Beauty

Many Institutes Making Their Own Hand Sanitizes!!

KOLKATA/NEW DELHI: In the face of a huge shortage of hand sanitisers amid rising fears of Covid-19 community transmission in India, a bunch of leading institutes have started producing their own hand sanitisers internally according to the World Health Organisation’s prescribed formula.

With these simple ingredients found available in just about any drug store and a few kitchen and household items, you can quickly whip up your own batch of hand sanitizer. From top, left — mixing bowl and spoon, aloe vera gel, small plastic bottle, Isopropyl alcohol 91 percent, adhesive labels, a pen and optional essential oils to create a pleasant scent.

The Indian Institutes of Technology at Kanpur, Kharagpur, Roorkee, Ropar, Madras, MNIT Jalandhar, the Indian Association for the Cultivation of Science, St Xavier’s College, Jadavpur University, Lucknow University and Delhi Pharmaceutical Sciences and Research University are among those making their own sanitisers, not just to meet internal requirements, but also distributing some of it free. Some say they will ramp up production for hospitals if required.

A shortage in the market has driven the institutes to opt for the DIY-approach. “Giventhe shortage, we decided to make the sanitisers at the institute,” said IIT Roorkee, director, Ajit Kumar Chaturvedi. IIT Kanpur is going to make the sanitisers within the campus for internal usage as it is facing shortage and MNIT Jaipur and Dr BR Ambedkar NIT Jalandhar are already doing the same.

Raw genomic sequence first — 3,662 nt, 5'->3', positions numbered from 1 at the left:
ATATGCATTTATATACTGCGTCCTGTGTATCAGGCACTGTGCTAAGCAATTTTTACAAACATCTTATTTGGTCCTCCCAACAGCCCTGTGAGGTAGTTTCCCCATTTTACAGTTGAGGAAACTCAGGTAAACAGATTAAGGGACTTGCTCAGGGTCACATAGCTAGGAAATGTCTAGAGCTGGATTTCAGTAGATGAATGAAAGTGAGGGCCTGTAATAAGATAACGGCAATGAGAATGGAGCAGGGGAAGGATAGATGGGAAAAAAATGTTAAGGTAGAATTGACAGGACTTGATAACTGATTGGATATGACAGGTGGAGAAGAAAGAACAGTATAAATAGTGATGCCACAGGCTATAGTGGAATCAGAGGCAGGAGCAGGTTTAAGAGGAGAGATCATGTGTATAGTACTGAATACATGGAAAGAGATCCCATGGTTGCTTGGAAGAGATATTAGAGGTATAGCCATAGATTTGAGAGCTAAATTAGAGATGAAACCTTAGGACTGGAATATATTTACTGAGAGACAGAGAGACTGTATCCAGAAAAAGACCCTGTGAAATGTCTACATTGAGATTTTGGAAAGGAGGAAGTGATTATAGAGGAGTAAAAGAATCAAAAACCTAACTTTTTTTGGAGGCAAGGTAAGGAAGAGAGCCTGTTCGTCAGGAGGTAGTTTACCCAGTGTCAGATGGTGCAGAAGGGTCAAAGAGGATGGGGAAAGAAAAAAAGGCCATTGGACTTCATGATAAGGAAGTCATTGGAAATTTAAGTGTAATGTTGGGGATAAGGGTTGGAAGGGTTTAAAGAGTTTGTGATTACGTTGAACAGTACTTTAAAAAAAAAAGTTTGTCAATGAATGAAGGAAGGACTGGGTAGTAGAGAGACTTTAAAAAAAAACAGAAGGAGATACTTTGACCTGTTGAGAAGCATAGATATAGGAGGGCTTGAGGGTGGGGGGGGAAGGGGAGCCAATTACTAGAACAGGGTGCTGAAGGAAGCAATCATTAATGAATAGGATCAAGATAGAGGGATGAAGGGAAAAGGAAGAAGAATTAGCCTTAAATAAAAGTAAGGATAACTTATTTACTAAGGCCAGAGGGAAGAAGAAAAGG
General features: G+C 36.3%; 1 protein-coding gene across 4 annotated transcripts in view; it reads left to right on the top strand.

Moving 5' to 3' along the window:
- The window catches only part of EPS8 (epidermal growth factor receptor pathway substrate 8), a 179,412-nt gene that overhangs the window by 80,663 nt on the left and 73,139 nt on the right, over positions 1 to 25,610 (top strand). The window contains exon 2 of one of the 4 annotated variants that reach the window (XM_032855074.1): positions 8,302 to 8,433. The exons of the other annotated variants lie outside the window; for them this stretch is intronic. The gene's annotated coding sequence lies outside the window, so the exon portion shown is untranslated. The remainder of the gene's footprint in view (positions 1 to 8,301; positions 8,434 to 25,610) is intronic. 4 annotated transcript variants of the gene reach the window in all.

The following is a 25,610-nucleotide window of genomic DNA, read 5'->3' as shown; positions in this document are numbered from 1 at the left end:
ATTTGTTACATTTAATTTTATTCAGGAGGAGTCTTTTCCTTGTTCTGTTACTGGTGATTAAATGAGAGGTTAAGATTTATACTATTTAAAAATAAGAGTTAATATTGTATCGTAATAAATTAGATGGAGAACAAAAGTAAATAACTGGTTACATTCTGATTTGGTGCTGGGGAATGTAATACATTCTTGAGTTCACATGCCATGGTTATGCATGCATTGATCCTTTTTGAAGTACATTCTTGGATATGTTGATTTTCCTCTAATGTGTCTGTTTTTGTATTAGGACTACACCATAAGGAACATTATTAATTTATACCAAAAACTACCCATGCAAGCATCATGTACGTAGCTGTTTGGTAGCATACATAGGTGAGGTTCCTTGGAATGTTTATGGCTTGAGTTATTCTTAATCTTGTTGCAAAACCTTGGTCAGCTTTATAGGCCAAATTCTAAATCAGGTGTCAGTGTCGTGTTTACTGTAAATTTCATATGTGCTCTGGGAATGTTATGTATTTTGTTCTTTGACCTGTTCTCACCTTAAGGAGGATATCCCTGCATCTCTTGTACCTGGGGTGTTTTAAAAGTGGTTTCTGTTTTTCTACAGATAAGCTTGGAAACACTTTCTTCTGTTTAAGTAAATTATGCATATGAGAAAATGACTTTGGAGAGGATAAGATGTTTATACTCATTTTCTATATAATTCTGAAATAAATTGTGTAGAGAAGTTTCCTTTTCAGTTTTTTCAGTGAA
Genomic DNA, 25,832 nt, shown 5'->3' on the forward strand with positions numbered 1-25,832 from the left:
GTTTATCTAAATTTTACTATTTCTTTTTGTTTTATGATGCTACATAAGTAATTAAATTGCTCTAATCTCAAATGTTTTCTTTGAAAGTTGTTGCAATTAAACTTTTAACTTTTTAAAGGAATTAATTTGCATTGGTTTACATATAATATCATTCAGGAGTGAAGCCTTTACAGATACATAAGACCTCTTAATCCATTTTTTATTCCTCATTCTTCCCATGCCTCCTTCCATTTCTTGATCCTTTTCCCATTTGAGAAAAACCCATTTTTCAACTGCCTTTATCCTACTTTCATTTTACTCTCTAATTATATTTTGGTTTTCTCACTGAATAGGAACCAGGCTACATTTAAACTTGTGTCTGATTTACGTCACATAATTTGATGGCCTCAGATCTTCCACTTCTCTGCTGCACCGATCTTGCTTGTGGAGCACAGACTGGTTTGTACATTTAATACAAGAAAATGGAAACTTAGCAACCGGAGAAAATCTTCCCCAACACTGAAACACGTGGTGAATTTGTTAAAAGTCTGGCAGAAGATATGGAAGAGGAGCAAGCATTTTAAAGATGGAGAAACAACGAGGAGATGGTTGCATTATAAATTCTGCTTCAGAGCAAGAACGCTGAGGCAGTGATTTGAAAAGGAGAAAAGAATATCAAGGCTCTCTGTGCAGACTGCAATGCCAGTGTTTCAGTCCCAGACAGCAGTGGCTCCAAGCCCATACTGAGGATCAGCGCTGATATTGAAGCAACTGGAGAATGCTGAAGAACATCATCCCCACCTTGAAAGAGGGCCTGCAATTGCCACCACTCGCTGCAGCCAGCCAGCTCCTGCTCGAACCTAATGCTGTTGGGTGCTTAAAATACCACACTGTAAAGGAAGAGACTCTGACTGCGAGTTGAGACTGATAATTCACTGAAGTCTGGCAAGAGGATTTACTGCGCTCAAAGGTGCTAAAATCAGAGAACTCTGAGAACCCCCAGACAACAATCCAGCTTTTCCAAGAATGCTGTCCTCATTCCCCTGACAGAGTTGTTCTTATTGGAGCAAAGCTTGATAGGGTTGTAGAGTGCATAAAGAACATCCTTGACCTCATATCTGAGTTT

IIT Ropar has made 6 litre of sanitisers and is now on its way to making 70 litre now. “We may give it to hospitals etc if needed,” said its director Sarit K Das. Father Dominic Salvo, principal of St Xavier’s College, Kolkata said that the microbiology department at the institute had started making sanitisers, some of which it had distributed free to staff. “By next week we may be in a position to supply hospitals or poor people,” added Salvo.

Washing hands with soap is still the best option but for those with less access to water like doctors/professionals on the move, hand sanitisers are the viable alternative, says Ayan Datta, professor, School of Chemical Sciences, Indian Association for the Cultivation of Science, Kolkata. Their institute has been making sanitisers for over a week and distributing it among staff and students. If required, they will look at increasing production for more people who need it locally.

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